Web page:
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No Bar In Registering Generic URLs As Trademark: SCOTUS Permits Registration Of 'Booking.Com' Trademark [Read Judgment]

LIVELAW NEWS NETWORK
1 July 2020 10:54 AM GMT
No Bar In Registering Generic URLs As Trademark: SCOTUS Permits Registration Of

"Because “Booking.com” is not a generic name to consumers, it is not generic."

The Supreme Court of the United States has held that there is no bar in registering generic URLs as trademarks.

The majority (8:1) held that a term styled "generic.com" is a generic name for a class of goods or services only if the term has that meaning to consumers.

Booking.com is a digital travel company that provides hotel reservations and other services under the brand "Booking.com" U. S. Patent and Trademark Office (PTO) refused registration of "Booking.com" stating that it is a generic name for online hotel-reservation services. A generic name—the name of a class of products or services—is ineligible for federal trademark registration. In this case, Patent and Trademark Office v. Booking.com B. V. , the PTO challenged the orders of District Court and Court of Appeals finding that "booking.com" unlike the term "booking" standing alone—is not generic.

The court observed that "Booking.com" is not a generic name to consumers and thus it is not generic. Justice Ginsburg, authored the opinion of the Court and observed:

"Whether "Booking.com" is generic turns on whether that term, taken as a whole, signifies to consumers the class of online hotel-reservation services. Thus, if "Booking.com" were generic, we might expect consumers to understand Travelocity—another such service—to be a "Booking.com." We might similarly expect that a consumer, searching for a trusted source of online hotel-reservation services, could ask a frequent traveler to name her favorite "Booking.com" provider. Consumers do not in fact perceive the term "Booking.com" that way."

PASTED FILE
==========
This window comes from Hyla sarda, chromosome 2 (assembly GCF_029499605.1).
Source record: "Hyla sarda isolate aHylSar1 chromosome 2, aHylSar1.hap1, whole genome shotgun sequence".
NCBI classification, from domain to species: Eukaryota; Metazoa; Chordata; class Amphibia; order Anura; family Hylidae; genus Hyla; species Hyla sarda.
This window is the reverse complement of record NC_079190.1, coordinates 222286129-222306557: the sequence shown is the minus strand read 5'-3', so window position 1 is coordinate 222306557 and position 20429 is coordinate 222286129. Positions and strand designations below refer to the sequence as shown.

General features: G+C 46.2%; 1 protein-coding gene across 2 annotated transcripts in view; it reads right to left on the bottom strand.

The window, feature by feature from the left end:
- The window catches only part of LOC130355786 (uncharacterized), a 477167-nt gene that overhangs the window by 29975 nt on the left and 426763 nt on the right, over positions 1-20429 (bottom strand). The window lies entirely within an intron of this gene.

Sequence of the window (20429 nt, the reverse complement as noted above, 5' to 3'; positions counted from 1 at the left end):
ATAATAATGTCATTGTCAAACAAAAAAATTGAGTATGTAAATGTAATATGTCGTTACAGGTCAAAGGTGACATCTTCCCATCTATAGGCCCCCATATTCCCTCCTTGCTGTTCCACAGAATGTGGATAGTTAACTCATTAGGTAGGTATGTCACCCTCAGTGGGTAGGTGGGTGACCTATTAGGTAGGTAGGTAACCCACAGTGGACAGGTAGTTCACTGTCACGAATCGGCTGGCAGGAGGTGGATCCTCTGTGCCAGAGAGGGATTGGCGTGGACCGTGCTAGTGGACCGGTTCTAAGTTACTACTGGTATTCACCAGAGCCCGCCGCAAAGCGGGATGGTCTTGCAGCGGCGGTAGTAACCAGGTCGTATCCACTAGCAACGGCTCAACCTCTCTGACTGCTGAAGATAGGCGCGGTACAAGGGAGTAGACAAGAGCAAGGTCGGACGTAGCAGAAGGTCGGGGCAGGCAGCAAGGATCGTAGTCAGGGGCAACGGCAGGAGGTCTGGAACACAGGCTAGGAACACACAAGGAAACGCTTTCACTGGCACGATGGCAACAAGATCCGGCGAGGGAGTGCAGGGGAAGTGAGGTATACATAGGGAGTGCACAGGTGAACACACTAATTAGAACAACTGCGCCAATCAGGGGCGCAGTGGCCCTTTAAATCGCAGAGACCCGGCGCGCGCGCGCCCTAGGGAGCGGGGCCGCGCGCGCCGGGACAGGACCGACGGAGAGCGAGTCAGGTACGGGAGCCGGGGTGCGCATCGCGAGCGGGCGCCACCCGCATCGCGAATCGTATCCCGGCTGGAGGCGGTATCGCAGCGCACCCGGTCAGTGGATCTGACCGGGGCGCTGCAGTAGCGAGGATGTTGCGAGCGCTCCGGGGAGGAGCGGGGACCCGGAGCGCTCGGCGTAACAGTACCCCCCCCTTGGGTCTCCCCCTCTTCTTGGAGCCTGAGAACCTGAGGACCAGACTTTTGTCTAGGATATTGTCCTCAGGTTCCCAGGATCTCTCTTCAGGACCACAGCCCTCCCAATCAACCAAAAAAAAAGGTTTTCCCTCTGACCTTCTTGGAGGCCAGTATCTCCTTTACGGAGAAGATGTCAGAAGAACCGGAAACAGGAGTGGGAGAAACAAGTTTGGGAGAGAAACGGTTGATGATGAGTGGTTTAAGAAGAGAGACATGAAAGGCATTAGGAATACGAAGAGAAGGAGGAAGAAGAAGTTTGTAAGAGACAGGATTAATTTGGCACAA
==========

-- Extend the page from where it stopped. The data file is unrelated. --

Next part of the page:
The Court, however, clarified that, whether any given "generic.com" term is generic depends on whether consumers in fact perceive that term as the name of a class or, instead, as a term capable of distinguishing among members of the class.

The PTO contention was that, as a rule, combining a generic term with ".com" yields a generic composite. The Court said that adopting such a rule would largely disallow registration of "generic.com" terms and open the door to cancellation of scores of currently registered marks.

The sole dissenting Judge dissented with the Court's opinion opining that granting trademark protection to "generic.com" marks threatens serious anti competitive consequences in the online marketplace. He said:

The term "Booking.com" refers to an internet dissenting booking service, which is the generic product that respondent and its competitors sell. No more and no less. The same is true of "generic.com" terms more generally. By making such terms eligible for trademark protection, I fear that today's decision will lead to a proliferation of "generic.com" marks, granting their owners a monopoly over a zone of useful, easy-to-remember domains. This result would tend to inhibit, rather than to promote, free competition in online commerce. I respectfully dissent.
Case name: Patent and Trademark Office v. Booking.com B. V.

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